The International Olympic Institute
From the beginning of the 1930s advancing age, financial and family worries limited Pierre de Coubertin’s activities. His gaze increasingly turned to considerations of securing and maintaining his work and the responsible development of the Olympic idea. One of his trusted persons was Carl Diem. The German sport official and co-founder of the German Academy for Physical Education, which was established in Berlin in 1919, belonged to the generation following Coubertin’s that spread the Olympic body of thought through various publications and organizational activities on the national and international level. In 1934 Coubertin proposed to Diem to edit the Olympic Review. Coubertin himself edited this periodical from 1894 till the beginning of the First World War. He did not resume publication after the war.
On 15th March 1937 Diem visited Coubertin in Lausanne when he was ill. Only one day later he submitted a written proposal to the German ´Reichssportführer´ (Hans von Tschammer und Osten) to found an International Olympic Institute (IOI) for the preservation and further research development of the Olympic thought. With the approval of the Ministry of Interior the IOI was founded on 11th March 1938 in Berlin. Diem became its executive director. Already on 31st March 1937 Diem, who was never a member of the party of the National Socialists and not accepted by it as a lecturer at the Physical Education Academy of the National Socialist, was discharged from his duties as secretary general of the still existing Berlin Olympic Organizing Committee. The International Olympic Committee (IOC) received the news on the foundation of the IOI during its session in Cairo, which was held from 13th to 18th March 1938. It welcomed this initiative with sympathy. Coubertin could not experience the foundation of the IOI as he passed away on 2nd September 1937 in Geneva.
Of course, the National Socialists utilized the foundation of the IOI in Berlin as it promised a recognition of foreign countries, which they needed for domestic and foreign policy reasons. Deliberated by these political goals, Diem saw in his new task the possibility of spreading the spiritual heritage of Coubertin and of supporting the Olympic Movement properly. The fact that Coubertin had already discussed the foundation initiative of the institute with Diem back in 1937, explains Diem’s thoughts on the academic profile of the institute.
The first and foremost task of Diem was to start editing The Olympic Review. The first issue of the multilingual and quarterly published periodical was ready in April 1938. As an insert, it contained the Bulletin Officiel du Comité Internationale. 24 issues were published till 1944.
1st Edition of the Olympic Review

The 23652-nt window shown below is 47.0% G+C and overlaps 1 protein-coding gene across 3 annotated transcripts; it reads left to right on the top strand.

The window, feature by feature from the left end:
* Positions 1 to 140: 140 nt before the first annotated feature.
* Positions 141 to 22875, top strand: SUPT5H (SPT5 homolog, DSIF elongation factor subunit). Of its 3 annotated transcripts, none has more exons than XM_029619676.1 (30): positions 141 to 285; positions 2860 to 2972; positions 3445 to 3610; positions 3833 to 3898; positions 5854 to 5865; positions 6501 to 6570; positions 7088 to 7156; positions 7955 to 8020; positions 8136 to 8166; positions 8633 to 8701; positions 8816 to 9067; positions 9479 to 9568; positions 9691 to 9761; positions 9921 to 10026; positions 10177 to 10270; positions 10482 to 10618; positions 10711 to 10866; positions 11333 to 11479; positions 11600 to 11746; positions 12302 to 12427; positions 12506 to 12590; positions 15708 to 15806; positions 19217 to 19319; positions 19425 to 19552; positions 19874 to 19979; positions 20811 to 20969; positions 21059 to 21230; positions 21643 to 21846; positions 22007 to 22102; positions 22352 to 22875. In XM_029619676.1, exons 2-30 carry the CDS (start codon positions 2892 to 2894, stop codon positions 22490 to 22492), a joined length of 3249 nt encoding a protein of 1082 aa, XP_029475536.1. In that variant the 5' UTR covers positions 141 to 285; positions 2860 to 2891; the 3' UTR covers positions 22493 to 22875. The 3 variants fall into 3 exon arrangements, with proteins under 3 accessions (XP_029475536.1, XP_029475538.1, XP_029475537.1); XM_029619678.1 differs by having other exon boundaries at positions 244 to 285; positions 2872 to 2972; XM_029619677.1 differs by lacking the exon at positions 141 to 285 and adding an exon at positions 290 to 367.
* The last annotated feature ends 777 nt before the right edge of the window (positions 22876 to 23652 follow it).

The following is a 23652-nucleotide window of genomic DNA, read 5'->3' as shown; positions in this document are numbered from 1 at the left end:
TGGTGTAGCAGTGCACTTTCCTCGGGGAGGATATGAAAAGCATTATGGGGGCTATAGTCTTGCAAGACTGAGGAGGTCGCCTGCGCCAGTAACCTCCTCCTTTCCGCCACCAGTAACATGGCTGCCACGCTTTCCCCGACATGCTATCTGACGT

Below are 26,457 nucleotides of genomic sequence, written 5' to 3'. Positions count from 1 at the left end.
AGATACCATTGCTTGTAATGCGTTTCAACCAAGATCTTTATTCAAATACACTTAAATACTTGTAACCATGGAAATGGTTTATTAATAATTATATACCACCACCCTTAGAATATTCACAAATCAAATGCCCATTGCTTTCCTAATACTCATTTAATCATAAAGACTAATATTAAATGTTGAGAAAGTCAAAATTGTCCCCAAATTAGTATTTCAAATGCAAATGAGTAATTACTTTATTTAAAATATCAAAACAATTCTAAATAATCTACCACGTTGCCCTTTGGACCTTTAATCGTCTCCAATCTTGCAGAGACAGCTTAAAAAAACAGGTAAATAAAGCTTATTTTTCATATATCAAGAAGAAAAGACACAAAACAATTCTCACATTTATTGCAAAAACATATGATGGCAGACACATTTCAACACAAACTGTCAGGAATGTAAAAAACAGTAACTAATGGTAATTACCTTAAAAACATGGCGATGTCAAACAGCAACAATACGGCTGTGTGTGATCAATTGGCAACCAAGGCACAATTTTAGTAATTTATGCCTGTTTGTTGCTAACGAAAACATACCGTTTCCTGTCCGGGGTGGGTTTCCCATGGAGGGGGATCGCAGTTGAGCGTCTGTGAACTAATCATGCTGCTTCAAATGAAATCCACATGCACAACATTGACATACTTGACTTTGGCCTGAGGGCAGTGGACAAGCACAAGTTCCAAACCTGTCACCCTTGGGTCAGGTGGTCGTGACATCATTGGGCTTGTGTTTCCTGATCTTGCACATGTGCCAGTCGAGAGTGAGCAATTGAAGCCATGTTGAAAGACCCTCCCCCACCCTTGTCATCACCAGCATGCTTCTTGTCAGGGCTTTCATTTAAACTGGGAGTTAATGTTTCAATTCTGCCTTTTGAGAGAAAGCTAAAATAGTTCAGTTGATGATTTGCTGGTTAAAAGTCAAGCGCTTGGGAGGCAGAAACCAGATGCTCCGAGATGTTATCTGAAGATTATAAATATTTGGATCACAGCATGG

In an article, which Diem published in the German newspaper Frankfurter Zeitung on 11th April 1938, he described the various responsibilities of the IOI:
“The work in Berlin will begin with the establishment of an Olympic Archive, a documentary centre on world sports organisation. Here it will be possible in the future to find data on the sports associations of all nations participating in the Olympic Games, their leaders and their history, and also on laws relating to physical education, state institutions in this field, various methodical principles etc. A second task is research into Olympic history, both in antiquity and in modern times, and evaluation of the experience to be gained therefrom. It is clearly unnecessary for every Olympic organiser to start his experience from scratch; such experience can be systematically stored in the Institute and made available to future organisers. (…). A third question is the educational aspect of the Games. They should act as an ever recurrent stimulus to a healthy education of the young, and thus keep them far from professional sport. Sensation and theatricality. (…). The task of the institute will be to carry out studies providing documentation on the basis of which the fundamental principles of the Games can be adapted to the development of sport and life, while maintaining its purity.”
Diem addressed a lot of these topics in numerous speeches and publications. As to the latter, one can mention the three volumes of Die Olympische Flamme, which he wrote in 1942.
During the end of the Second World War the IOI was bombed out and valuable archive material was destroyed. In the years following the Second World War consideration to re-open the IOI were initiated by Diem cautiously but without success. Documents which could be saved were transported for its further use to Lausanne.
 Diem, Carl:The International Olympic Institute in Berlin. In: Carl-Diem-Institute: Carl Diem. The Olympic Idea. Discourses and Essays. Schorndorf 1970, 34-35.